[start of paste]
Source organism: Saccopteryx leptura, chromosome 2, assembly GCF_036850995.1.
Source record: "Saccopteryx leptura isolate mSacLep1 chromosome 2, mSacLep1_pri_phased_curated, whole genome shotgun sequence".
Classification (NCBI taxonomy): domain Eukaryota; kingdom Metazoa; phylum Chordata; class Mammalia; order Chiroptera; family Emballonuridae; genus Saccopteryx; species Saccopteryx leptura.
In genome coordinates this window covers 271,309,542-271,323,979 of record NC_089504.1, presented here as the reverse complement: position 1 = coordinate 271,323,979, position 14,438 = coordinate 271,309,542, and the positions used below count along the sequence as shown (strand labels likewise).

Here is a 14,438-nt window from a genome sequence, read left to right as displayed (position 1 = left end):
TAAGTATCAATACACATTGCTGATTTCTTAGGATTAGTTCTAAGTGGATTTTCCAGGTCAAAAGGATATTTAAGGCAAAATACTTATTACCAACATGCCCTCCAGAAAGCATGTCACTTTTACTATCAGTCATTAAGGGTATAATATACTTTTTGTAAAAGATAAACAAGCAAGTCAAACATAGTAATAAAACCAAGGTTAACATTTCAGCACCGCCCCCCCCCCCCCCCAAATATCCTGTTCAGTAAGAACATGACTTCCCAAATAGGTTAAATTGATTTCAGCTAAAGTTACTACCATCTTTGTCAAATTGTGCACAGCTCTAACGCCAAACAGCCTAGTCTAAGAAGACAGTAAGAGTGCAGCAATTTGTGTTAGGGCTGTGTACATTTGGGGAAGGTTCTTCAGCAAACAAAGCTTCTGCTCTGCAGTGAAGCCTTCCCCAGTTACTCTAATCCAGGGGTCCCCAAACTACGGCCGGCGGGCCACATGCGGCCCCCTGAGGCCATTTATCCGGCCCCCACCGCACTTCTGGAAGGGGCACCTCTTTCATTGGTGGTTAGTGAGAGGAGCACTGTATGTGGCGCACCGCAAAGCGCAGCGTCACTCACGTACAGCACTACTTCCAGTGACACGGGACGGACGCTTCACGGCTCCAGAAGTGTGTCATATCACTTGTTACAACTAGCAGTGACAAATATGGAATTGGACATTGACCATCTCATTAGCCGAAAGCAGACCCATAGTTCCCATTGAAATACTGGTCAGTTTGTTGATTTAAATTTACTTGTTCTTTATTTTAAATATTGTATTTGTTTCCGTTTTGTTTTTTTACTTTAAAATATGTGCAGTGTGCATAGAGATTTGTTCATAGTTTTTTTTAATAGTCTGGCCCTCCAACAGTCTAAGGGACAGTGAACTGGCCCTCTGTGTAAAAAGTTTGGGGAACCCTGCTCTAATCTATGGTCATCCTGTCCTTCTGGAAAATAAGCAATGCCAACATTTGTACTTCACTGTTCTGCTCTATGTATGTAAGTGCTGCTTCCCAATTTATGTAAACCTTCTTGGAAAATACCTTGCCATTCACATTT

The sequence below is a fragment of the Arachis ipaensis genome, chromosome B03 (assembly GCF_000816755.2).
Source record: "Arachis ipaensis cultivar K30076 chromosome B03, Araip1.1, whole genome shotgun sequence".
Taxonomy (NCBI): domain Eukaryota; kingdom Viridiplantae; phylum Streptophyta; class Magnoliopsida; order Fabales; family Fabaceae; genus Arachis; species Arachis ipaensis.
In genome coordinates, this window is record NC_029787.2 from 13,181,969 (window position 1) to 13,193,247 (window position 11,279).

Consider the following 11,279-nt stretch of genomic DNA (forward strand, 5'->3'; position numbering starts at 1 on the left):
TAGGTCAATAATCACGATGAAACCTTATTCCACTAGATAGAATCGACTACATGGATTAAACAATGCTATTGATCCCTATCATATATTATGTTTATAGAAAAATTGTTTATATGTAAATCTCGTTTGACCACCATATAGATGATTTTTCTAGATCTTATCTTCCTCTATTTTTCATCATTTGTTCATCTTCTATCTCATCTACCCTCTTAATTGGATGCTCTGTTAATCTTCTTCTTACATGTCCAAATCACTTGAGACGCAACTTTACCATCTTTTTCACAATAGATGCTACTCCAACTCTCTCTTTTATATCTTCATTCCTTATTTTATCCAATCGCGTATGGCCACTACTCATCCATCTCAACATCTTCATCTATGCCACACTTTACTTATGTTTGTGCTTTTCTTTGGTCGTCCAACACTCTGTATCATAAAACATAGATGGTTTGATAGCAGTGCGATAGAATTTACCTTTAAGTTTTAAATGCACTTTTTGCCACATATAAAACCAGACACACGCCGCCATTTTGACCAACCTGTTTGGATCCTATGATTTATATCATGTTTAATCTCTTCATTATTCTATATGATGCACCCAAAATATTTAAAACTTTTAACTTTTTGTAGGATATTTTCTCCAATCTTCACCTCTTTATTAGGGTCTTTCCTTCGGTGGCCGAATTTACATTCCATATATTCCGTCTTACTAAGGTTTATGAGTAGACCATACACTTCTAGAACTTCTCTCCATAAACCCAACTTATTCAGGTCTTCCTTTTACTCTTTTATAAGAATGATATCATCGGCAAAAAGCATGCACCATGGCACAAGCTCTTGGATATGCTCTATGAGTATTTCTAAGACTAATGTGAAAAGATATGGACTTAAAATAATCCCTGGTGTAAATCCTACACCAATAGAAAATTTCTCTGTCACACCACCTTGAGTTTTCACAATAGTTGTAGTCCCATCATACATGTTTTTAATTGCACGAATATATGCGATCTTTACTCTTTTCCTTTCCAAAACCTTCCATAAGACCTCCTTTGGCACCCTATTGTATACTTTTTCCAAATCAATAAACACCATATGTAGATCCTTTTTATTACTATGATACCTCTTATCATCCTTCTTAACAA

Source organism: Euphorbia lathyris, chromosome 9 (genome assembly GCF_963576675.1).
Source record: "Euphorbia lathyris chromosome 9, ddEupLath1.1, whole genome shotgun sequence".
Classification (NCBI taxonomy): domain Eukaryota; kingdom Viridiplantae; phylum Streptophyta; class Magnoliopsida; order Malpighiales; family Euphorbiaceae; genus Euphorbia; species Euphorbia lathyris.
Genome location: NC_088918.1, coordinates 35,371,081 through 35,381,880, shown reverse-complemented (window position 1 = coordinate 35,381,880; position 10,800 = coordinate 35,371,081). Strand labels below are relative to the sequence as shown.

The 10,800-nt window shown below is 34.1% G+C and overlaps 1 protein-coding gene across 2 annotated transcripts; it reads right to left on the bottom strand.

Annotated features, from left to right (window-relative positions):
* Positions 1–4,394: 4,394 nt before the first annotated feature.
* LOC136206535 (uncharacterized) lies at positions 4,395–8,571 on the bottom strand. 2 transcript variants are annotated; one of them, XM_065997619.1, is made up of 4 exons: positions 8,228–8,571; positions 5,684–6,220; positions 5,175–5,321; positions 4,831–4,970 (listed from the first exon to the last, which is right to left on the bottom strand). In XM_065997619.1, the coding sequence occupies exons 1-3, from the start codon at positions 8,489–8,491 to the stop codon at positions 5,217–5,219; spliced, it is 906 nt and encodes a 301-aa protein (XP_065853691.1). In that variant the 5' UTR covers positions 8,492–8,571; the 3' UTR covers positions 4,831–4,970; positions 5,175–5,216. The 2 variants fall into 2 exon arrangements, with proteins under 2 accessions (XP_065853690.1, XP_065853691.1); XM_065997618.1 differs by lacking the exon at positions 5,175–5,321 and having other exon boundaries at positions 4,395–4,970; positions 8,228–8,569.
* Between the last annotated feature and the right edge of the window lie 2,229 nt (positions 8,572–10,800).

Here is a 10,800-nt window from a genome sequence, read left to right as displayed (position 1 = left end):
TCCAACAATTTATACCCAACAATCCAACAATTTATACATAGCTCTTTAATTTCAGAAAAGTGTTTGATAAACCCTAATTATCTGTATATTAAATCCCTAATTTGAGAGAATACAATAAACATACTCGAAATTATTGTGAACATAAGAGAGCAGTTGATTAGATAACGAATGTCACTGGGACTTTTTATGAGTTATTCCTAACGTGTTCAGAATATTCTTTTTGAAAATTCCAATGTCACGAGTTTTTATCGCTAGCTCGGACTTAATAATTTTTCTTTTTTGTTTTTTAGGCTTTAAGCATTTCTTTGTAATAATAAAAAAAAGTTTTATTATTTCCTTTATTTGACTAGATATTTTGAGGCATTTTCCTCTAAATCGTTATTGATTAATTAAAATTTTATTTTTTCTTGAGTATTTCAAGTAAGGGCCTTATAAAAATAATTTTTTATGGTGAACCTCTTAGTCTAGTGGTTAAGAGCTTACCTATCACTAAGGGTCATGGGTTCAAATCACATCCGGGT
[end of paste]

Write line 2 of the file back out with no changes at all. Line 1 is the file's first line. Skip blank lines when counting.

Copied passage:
Source record: "Saccopteryx leptura isolate mSacLep1 chromosome 2, mSacLep1_pri_phased_curated, whole genome shotgun sequence".